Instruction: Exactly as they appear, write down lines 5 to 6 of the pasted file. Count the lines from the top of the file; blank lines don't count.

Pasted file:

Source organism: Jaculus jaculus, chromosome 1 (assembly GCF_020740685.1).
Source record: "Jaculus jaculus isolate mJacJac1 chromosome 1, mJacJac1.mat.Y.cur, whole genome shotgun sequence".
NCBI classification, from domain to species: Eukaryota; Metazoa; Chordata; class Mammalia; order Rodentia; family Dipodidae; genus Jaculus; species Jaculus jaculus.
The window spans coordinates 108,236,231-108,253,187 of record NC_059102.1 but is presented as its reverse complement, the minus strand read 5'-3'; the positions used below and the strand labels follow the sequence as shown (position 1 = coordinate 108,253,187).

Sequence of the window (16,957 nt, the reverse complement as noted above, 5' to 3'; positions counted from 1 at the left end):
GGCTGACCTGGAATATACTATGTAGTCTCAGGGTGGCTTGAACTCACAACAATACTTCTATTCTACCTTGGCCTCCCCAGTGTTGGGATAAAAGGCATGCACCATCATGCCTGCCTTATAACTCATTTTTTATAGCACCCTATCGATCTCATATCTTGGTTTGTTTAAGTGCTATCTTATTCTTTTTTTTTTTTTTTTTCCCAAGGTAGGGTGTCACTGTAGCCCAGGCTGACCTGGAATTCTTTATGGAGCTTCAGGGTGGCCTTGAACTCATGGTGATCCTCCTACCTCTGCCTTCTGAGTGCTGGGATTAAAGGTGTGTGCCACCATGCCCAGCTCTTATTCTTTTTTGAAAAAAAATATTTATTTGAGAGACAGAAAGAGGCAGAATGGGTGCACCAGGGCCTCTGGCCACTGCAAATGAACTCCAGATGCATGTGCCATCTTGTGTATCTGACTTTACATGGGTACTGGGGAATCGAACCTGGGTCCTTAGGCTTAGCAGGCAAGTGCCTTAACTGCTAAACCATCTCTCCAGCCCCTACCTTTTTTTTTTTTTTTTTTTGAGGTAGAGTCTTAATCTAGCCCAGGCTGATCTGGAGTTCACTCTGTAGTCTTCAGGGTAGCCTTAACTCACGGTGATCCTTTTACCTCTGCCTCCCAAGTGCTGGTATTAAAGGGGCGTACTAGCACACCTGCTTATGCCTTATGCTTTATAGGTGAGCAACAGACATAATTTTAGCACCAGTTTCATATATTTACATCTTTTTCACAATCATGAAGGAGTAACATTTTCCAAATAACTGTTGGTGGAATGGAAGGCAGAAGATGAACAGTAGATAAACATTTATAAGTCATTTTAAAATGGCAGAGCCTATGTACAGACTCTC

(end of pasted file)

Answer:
Sequence of the window (16,957 nt, the reverse complement as noted above, 5' to 3'; positions counted from 1 at the left end):
GGCTGACCTGGAATATACTATGTAGTCTCAGGGTGGCTTGAACTCACAACAATACTTCTATTCTACCTTGGCCTCCCCAGTGTTGGGATAAAAGGCATGCACCATCATGCCTGCCTTATAACTCATTTTTTATAGCACCCTATCGATCTCATATCTTGGTTTGTTTAAGTGCTATCTTATTCTTTTTTTTTTTTTTTTTCCCAAGGTAGGGTGTCACTGTAGCCCAGGCTGACCTGGAATTCTTTATGGAGCTTCAGGGTGGCCTTGAACTCATGGTGATCCTCCTACCTCTGCCTTCTGAGTGCTGGGATTAAAGGTGTGTGCCACCATGCCCAGCTCTTATTCTTTTTTGAAAAAAAATATTTATTTGAGAGACAGAAAGAGGCAGAATGGGTGCACCAGGGCCTCTGGCCACTGCAAATGAACTCCAGATGCATGTGCCATCTTGTGTATCTGACTTTACATGGGTACTGGGGAATCGAACCTGGGTCCTTAGGCTTAGCAGGCAAGTGCCTTAACTGCTAAACCATCTCTCCAGCCCCTACCTTTTTTTTTTTTTTTTTTTGAGGTAGAGTCTTAATCTAGCCCAGGCTGATCTGGAGTTCACTCTGTAGTCTTCAGGGTAGCCTTAACTCACGGTGATCCTTTTACCTCTGCCTCCCAAGTGCTGGTATTAAAGGGGCGTACTAGCACACCTGCTTATGCCTTATGCTTTATAGGTGAGCAACAGACATAATTTTAGCACCAGTTTCATATATTTACATCTTTTTCACAATCATGAAGGAGTAACATTTTCCAAATAACTGTTGGTGGAATGGAAGGCAGAAGATGAACAGTAGATAAACATTTATAAGTCATTTTAAAATGGCAGAGCCTATGTACAGACTCTC